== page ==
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France dismisses petition for it to pay $17 billion in Haiti reparations

France on Tuesday rejected a petition calling for it to pay $17 billion to help with Haiti earthquake reconstruction as a way to make amends for fees charged Haiti by the French crown 200 years ago.

In this photo taken July 1, a man pulls a cart filled with merchandise in downtown Port-au-Prince, Haiti. France on Tuesday rejected a petition calling for it to pay $17 billion to help with Haiti earthquake reconstruction.

Alexandre Meneghini/AP

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France dismissed a call by left-leaning politicians and others for it to pay the modern equivalent of 90 million gold francs – about $17 billion – to Haiti as reparations for a 200-year-old injustice.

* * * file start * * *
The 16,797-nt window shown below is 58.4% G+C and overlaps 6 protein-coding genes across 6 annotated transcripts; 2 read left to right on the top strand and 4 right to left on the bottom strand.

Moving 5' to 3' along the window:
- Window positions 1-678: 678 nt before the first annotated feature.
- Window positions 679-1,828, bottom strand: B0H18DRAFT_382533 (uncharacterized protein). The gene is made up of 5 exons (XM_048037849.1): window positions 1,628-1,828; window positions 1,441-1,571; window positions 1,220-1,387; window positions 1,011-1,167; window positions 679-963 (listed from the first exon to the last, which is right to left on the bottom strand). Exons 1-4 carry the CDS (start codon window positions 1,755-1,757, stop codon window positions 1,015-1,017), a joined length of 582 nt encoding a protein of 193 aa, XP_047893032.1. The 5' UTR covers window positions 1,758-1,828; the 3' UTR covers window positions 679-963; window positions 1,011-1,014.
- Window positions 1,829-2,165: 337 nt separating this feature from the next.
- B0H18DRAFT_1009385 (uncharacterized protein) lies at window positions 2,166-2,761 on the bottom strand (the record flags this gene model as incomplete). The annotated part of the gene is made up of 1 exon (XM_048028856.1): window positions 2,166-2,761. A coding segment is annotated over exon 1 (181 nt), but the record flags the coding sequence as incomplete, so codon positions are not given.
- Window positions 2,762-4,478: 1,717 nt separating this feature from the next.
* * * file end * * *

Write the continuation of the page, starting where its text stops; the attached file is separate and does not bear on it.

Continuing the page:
A petition signed by 100 artists, scholars, and EU politicians that was released Monday called on France to give Haiti $17 billion for earthquake reconstruction. The money would essentially reimburse a fee French King Charles X charged Haiti after a revolt that ended slavery there. King Charles justified the fee as compensation for the loss of slaves and other property.

Such requests are not new, authorities say, arguing that France has given substantial aid and debt relief to its former colony, and plans more.

The British Guardian and French Liberation dailies yesterday ran the open letter to French president Nicolas Sarkozy signed by the likes of US academics Cornel West and Noam Chomsky, EU political figures Daniel Cohn-Bendit and Eva Joly, columnist Naomi Klein, and a host of US and French academics, rappers, and public figures.

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